Over the span of my military career--which was USAF--I learned how different some things were between the aviation/non-aviation communities, and even the nuke/non-nuke units. Everyone handled themselves--and viewed challenges or problems--based on their background, how they had "grown up," if you will, in the service. Pilots are completely different than navigators, navs different than Missileers, Missileers different than space geeks, space geeks different than maintainers, etc. Everyone wears the same uniform, but how a person views the world, and how they approach things, can differ quite a bit depending on what career field they're from.
I've also had the opportunity to spend a great deal of time in Joint jobs working with guys from the other services (and I still do); US Navy fast attack and boomer submariners ("bubble heads"), Navy surface warfare ("shoes," ship drivers), Army air defenders, armor, and nuke experts, Army and Navy helicopter pilots, Naval fixed-wing aviators, etc. What I've learned is the same kind of career field quirks in the USAF also exist in the other services.
So what's my point? Well, I think that when writing any sort of military-themed story, it's important to recognize that not every person is the same--a ship driver won't react the same as a fighter pilot, a submariner won't react the same as a maintainer, etc. Everyone acts differently based on their specific training and experience within their service community.
What I'm working on right now--and plan to release prior to the publication of Fleet Opposed--is a series of three short stories, each looking at a specific group of warriors--three service communities--within the Republic military structure. The Aviators, The Spacers, and The Infantry.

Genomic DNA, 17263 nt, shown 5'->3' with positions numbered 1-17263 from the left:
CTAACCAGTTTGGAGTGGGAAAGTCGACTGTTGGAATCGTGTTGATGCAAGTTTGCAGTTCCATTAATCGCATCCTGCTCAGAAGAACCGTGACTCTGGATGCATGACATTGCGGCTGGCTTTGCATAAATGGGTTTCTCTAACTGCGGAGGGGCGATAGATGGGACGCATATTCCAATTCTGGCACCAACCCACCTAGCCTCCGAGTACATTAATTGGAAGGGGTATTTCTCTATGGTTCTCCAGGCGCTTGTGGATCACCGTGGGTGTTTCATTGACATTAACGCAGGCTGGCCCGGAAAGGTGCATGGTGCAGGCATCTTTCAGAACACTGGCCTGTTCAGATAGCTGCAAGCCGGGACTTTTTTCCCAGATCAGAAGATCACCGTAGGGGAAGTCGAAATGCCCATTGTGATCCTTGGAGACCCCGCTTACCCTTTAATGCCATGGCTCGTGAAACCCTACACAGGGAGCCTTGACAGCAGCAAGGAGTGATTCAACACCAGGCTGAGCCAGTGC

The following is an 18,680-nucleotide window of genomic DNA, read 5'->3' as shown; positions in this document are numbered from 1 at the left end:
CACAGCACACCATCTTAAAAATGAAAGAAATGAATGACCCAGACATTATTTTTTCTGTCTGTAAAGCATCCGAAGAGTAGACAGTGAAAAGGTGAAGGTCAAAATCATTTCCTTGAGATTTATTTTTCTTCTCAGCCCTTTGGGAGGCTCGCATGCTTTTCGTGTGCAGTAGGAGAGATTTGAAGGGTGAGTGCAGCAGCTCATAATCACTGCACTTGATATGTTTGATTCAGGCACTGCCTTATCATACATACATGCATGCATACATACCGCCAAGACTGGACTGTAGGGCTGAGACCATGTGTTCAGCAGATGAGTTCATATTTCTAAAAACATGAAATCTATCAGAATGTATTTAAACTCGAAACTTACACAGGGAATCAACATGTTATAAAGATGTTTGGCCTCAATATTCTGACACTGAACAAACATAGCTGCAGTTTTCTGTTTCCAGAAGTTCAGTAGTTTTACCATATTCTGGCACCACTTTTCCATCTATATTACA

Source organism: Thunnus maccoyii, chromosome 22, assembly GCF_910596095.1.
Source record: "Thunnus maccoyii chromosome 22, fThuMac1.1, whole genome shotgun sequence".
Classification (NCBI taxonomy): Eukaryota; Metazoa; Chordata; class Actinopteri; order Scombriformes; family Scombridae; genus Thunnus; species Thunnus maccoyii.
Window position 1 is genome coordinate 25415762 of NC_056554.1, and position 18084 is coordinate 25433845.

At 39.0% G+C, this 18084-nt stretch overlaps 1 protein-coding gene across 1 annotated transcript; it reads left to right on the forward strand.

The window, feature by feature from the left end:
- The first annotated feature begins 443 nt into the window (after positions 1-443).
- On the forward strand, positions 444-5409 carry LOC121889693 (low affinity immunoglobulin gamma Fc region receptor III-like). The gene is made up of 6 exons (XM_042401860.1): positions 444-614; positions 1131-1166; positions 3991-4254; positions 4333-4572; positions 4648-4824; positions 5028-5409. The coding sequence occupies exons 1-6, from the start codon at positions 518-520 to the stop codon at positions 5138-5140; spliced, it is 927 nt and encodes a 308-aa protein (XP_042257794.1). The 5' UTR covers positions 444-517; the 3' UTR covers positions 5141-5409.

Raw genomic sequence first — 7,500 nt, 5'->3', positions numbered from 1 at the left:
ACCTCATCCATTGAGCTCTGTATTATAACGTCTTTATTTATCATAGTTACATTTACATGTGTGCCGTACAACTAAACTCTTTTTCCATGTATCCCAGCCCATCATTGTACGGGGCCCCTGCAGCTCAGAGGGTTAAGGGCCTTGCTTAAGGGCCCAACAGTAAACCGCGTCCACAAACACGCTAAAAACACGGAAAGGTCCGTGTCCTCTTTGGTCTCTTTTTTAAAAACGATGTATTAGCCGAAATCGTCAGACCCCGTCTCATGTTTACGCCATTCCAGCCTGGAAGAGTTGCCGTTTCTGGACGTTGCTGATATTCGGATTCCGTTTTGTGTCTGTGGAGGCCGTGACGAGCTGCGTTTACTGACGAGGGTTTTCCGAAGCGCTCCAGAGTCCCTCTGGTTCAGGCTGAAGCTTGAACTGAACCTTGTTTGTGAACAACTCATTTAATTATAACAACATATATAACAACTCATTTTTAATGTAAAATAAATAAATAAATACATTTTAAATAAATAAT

Each story will give you a quick glimpse into each of the service communities in the world I've built for The Han Wars series. Each story is set in a time frame immediately preceding the opening scene in the first book, Fleet Opposed. You'll get to see a little of what makes each community tick, and maybe even get to know a few characters that will pop up in Fleet Opposed or other books in The Han Wars series.
The Aviators is up first...and here's a little taste:
RSS Bulwark, CVA-23
Operating in the Third Fleet AOR
Alert Ready Room
Strike Fighter Squadron ELEVEN (VFA-11)
The klaxon always sounded at the worst goddam time.
LT Blake “Scratch” Adler was seven hours into a twelve-hour alert watch and had decided to try and get a few minutes shut-eye—against regulations, but twelve hours is a long time to sit in full flight gear with nothing to do but wait, and of course listen to your suit process your bodily waste. He flew out of his chair and grabbed his helmet, promptly stumbled across the deck, tripped on his own feet, and fell flat on his ass.
The klaxon fell silent as the voice of the duty air boss came from the overheads. “Scramble alert, scramble alert, tubes one through six. Seven through twelve assume ready standby.”